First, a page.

The controller supervisor 500 inputs metrics that are used by the workload model change point detector 520 to detect changes in the workload model and by the system model change point detector 510 to detect changes in the system model. The detectors may also detect when a previously constructed model is no longer valid. The workload model constructor 530 builds a workload model based on historical data. The system model constructor 560 does the same for the system model. In both cases, the result is an interpretable model 540 and 570, respectively, that is interpreted by another component. For workload, this is the workload model interpreter 550. For the system model, this is the system model interpreter 580. An example of an interpretable workload model is the set of parameters used in a workload model such as in the above-referenced article by Hellerstein, Zhang, and Shahabuddin (e.g., the parameter values for time-of-day, day-of-week, and monthly effects). The workload model interpreter may also forecast changes in the workload. An example of an interpretable system model is the service times and arrival rates for an M/M/1 queuing system. An M/M/1 queuing system comprises of a single server with a single queue. Jobs arrive at the server according to a Poisson process and get queued before they can be served. The service times for the jobs (once they are picked from the queue) are independently and exponentially distributed.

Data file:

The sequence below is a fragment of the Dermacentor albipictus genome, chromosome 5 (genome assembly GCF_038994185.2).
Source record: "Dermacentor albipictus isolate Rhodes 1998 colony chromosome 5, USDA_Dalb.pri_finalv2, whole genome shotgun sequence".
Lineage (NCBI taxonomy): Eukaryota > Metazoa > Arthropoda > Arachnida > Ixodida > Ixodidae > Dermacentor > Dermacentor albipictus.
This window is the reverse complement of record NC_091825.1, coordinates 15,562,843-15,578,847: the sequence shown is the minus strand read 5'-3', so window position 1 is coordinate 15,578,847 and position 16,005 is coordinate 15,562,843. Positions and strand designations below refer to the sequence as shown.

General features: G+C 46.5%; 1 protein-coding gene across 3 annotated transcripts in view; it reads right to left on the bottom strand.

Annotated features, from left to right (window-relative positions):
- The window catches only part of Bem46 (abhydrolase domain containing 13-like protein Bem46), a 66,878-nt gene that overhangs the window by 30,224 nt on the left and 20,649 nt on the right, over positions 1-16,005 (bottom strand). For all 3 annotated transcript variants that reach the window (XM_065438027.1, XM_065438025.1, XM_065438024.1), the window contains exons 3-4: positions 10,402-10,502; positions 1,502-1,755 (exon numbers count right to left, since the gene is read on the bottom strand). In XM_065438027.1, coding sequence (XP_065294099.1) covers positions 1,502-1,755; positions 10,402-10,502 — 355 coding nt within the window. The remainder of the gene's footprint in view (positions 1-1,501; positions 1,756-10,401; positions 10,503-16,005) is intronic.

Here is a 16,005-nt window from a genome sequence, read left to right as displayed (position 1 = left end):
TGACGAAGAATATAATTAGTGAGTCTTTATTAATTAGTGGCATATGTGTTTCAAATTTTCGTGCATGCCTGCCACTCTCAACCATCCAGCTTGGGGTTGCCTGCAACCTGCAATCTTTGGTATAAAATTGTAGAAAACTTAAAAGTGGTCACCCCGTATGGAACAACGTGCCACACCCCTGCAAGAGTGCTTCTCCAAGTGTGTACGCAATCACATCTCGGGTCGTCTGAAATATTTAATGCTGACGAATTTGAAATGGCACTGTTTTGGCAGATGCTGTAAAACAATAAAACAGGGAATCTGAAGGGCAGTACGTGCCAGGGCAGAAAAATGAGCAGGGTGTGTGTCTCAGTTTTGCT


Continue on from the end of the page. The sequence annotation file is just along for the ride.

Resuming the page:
Based on the workload model that forecasts the workload, and the system model that predicts performance on the forecasted workload, the tuning control estimator 590 computes necessary changes to tuning control settings to produce acceptable performance.